Applying the improved models and using the newly established linkages between the models the eight policy scenarios was tested and compared with the baseline scenario. The main conclusion is that all scenarios showed both a positive impact on the economy, though in most of the scenarios the improvement remained quite limited, and a reduction of emissions and resource use. The two most effective scenarios were the first mover scenario for hydrogen and the introduction of CO2 emission limits, because the main driver for making scenarios positive were the
While the model outcomes are consistent among each other, some important constraints should be taken into account:
- The policies analysed in TRIAS are conservative. In particular, meeting ambitious CO2 emissions reduction targets until 2050 require policies to be designed more ambitiously than those considered in the project.
- In TRIAS, only changes of policy instruments designed for affecting the transport sector are reflected. This allows estimation of the impacts of transport policies but might be considered as incomplete as e.g. setting CO2 emission limits in the transport sector is likely to be only one element of an overall CO2 emission reduction strategy, and pushing biofuels shall be seen in the context of increasing the share of renewable energy sources in overall energy demand.
- The technology screening of TRIAS does not account for the fast development of batteries, in the two years (2005-2006). This was not considered in the TRIAS scenarios. Thus battery electric vehicles may play a more important role than in the TRIAS scenarios.
- Finally, some systemic effects could not be modelled with the available toolset. For example, no competition was assumed to take place between biofuel and hydrogen fuel production from biomass, even though this may occur through e.g. gasification of biomass. Other model-inherent parameters of the BIOFUEL model, such as the feedstock price elasticities describing the feedback of an increased biofuel demand on feedstock prices are calibrated on historic data with limited biofuel volumes. With biofuels gaining importance and the demand of crops for energy purposes attaining a high share of overall crop production, those elasticities might need to be modified. Similarly, the model does not allow for a comprehensive assessment of the origins and quantities of imported biofuels, resulting in uncertainties about the overall related GHG emissions.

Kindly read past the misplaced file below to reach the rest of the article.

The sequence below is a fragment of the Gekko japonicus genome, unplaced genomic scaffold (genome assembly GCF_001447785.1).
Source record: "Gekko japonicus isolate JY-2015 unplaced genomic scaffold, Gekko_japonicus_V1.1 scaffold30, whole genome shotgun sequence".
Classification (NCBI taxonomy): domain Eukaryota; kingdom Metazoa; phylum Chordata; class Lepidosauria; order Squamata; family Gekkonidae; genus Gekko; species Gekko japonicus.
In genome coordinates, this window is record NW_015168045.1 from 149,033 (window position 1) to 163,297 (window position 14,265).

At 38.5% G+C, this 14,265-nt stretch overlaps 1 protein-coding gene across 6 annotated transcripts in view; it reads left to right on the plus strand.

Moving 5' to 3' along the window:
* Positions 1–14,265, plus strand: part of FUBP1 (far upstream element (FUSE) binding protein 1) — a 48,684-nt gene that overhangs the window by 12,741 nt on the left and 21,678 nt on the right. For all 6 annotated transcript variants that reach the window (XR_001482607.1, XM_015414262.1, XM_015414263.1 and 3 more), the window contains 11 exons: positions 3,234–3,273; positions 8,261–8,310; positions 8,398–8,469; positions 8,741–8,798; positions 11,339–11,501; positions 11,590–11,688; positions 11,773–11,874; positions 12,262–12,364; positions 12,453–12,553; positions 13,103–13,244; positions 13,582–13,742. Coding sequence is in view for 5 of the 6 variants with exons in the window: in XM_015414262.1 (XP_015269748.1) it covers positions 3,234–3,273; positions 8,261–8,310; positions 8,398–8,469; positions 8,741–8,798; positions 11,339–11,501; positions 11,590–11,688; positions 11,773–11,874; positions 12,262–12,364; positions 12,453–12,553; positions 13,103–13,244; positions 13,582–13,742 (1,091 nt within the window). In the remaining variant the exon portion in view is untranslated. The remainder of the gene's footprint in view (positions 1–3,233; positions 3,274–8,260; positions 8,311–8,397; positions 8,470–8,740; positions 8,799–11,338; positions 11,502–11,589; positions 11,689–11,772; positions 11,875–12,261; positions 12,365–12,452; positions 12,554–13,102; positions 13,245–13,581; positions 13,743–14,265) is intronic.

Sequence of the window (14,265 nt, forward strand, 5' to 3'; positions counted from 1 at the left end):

TRIAS found that the policies applied steer EU development in the desired direction. However, implementing them in a moderate way as in TRIAS would not be sufficient to achieve European policy targets such as achieving a significant reduction of transport CO2 emissions or increasing security of energy supply. This requires more ambitious and stringent policies e.g. in terms of higher carbon taxes than in TRIAS, comprehensive carbon taxation of all fuels or more focused subsidy of new vehicle technologies at market entry. The TRIAS sensitivity analysis revealed that such policies would pay-off for Europe, in particular when oil prices are sustained at high levels.